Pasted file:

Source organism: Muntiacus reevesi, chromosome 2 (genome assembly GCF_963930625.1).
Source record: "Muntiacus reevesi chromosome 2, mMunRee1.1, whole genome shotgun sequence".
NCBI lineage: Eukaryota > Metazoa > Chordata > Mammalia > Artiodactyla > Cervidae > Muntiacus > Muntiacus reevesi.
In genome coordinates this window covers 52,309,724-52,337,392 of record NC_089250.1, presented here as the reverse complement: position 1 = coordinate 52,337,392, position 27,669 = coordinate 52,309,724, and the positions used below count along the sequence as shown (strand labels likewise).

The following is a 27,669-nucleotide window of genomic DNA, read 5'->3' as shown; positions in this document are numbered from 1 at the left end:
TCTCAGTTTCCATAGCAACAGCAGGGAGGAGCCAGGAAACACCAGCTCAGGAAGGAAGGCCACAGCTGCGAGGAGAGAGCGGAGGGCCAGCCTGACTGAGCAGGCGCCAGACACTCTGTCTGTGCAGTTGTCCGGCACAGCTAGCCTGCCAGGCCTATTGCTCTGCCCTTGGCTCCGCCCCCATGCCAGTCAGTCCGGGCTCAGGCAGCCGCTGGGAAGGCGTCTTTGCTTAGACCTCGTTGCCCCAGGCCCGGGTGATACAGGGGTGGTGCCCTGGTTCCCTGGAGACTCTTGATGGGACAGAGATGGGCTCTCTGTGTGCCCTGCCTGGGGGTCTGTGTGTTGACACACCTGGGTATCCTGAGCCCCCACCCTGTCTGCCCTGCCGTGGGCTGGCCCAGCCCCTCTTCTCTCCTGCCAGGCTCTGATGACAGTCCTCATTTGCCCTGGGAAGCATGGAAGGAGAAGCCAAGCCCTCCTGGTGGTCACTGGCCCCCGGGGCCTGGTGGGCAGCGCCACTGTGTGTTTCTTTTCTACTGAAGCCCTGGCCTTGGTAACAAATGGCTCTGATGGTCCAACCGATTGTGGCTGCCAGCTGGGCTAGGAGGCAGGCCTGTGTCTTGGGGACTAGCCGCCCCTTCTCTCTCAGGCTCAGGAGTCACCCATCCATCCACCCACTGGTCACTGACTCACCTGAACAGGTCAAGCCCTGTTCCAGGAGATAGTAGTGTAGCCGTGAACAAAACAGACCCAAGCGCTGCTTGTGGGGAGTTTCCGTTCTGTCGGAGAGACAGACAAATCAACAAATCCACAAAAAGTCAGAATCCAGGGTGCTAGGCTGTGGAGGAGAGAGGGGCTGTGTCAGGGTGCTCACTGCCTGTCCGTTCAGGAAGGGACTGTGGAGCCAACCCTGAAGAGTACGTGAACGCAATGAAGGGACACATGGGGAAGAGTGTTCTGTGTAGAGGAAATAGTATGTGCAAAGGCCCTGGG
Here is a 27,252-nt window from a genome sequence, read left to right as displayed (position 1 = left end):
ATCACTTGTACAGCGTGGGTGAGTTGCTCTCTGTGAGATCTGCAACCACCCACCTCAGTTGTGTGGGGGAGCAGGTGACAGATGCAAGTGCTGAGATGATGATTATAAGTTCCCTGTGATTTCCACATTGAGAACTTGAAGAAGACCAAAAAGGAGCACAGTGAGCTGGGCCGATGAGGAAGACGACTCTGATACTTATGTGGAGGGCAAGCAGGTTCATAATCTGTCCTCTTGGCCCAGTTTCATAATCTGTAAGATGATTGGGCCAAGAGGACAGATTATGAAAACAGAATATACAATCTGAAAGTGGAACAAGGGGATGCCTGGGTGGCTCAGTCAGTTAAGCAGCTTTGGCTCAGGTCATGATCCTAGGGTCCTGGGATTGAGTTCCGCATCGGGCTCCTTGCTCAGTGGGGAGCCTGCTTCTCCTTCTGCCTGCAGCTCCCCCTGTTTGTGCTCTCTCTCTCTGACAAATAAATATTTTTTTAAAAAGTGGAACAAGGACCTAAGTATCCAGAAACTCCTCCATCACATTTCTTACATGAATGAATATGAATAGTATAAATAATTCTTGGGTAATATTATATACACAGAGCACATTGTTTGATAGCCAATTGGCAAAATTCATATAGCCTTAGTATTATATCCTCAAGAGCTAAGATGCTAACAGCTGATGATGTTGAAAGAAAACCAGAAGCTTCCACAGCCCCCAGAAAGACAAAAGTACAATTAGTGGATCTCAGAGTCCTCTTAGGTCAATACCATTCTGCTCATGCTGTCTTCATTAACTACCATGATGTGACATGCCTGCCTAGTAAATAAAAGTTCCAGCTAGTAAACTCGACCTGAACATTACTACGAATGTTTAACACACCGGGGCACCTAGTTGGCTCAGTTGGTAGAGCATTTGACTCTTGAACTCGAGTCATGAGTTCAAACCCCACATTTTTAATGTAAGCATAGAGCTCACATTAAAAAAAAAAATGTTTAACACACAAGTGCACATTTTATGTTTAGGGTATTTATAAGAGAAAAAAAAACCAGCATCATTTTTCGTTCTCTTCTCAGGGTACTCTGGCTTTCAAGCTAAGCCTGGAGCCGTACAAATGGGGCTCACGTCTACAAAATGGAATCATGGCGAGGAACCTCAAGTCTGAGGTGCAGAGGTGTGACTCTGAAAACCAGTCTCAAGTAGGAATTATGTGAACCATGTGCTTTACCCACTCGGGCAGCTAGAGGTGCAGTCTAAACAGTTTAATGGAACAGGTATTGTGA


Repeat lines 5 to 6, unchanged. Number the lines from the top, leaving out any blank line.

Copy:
The following is a 27,669-nucleotide window of genomic DNA, read 5'->3' as shown; positions in this document are numbered from 1 at the left end:
TCTCAGTTTCCATAGCAACAGCAGGGAGGAGCCAGGAAACACCAGCTCAGGAAGGAAGGCCACAGCTGCGAGGAGAGAGCGGAGGGCCAGCCTGACTGAGCAGGCGCCAGACACTCTGTCTGTGCAGTTGTCCGGCACAGCTAGCCTGCCAGGCCTATTGCTCTGCCCTTGGCTCCGCCCCCATGCCAGTCAGTCCGGGCTCAGGCAGCCGCTGGGAAGGCGTCTTTGCTTAGACCTCGTTGCCCCAGGCCCGGGTGATACAGGGGTGGTGCCCTGGTTCCCTGGAGACTCTTGATGGGACAGAGATGGGCTCTCTGTGTGCCCTGCCTGGGGGTCTGTGTGTTGACACACCTGGGTATCCTGAGCCCCCACCCTGTCTGCCCTGCCGTGGGCTGGCCCAGCCCCTCTTCTCTCCTGCCAGGCTCTGATGACAGTCCTCATTTGCCCTGGGAAGCATGGAAGGAGAAGCCAAGCCCTCCTGGTGGTCACTGGCCCCCGGGGCCTGGTGGGCAGCGCCACTGTGTGTTTCTTTTCTACTGAAGCCCTGGCCTTGGTAACAAATGGCTCTGATGGTCCAACCGATTGTGGCTGCCAGCTGGGCTAGGAGGCAGGCCTGTGTCTTGGGGACTAGCCGCCCCTTCTCTCTCAGGCTCAGGAGTCACCCATCCATCCACCCACTGGTCACTGACTCACCTGAACAGGTCAAGCCCTGTTCCAGGAGATAGTAGTGTAGCCGTGAACAAAACAGACCCAAGCGCTGCTTGTGGGGAGTTTCCGTTCTGTCGGAGAGACAGACAAATCAACAAATCCACAAAAAGTCAGAATCCAGGGTGCTAGGCTGTGGAGGAGAGAGGGGCTGTGTCAGGGTGCTCACTGCCTGTCCGTTCAGGAAGGGACTGTGGAGCCAACCCTGAAGAGTACGTGAACGCAATGAAGGGACACATGGGGAAGAGTGTTCTGTGTAGAGGAAATAGTATGTGCAAAGGCCCTGGG